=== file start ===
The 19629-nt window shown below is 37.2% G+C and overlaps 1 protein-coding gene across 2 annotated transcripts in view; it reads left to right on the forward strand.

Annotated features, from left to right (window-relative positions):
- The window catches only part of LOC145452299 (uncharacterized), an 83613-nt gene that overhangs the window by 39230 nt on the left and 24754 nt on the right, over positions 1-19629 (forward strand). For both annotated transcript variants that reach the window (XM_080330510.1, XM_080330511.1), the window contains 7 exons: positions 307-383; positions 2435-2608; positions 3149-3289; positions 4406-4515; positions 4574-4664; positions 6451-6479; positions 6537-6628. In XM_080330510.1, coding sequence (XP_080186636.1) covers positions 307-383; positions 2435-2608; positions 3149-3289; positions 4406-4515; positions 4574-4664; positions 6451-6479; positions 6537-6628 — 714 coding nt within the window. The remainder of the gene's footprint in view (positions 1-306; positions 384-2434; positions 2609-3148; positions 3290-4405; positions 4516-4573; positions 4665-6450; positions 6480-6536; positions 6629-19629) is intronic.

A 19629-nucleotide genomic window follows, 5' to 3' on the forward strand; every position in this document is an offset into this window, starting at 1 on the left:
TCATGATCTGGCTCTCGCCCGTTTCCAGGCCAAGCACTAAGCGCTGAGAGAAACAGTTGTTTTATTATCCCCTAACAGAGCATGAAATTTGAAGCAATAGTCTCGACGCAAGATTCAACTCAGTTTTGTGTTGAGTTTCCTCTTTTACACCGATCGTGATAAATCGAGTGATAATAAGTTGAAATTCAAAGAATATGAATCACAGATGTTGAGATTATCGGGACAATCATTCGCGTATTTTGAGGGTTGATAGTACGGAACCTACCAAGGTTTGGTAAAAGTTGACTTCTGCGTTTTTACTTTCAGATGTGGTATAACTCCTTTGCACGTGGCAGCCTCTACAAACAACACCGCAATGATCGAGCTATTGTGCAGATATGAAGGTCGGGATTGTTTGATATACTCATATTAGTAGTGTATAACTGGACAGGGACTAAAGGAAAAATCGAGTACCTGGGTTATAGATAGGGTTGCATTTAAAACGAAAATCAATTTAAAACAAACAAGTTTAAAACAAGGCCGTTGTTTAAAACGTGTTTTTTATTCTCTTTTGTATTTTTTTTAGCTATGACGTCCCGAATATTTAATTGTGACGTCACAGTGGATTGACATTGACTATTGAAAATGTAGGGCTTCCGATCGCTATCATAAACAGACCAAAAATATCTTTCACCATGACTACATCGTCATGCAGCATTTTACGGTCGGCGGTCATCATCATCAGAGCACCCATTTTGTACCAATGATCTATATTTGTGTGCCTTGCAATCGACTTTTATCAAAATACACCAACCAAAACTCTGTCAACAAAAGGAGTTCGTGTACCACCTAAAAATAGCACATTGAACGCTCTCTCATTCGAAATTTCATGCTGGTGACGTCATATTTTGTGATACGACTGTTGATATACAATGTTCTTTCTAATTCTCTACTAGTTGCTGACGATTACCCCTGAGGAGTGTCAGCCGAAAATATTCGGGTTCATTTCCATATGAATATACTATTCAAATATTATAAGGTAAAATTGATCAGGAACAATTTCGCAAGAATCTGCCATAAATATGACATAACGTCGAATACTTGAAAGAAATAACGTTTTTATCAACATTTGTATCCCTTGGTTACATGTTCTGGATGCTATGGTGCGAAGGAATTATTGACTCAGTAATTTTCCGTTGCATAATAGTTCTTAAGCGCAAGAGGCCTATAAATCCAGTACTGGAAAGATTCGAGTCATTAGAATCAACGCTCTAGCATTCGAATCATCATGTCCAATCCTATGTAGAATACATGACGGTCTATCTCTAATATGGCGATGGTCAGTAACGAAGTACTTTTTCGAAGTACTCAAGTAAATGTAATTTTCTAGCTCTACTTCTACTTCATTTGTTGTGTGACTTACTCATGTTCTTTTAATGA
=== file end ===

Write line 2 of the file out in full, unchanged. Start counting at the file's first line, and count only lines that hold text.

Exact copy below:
Annotated features, from left to right (window-relative positions):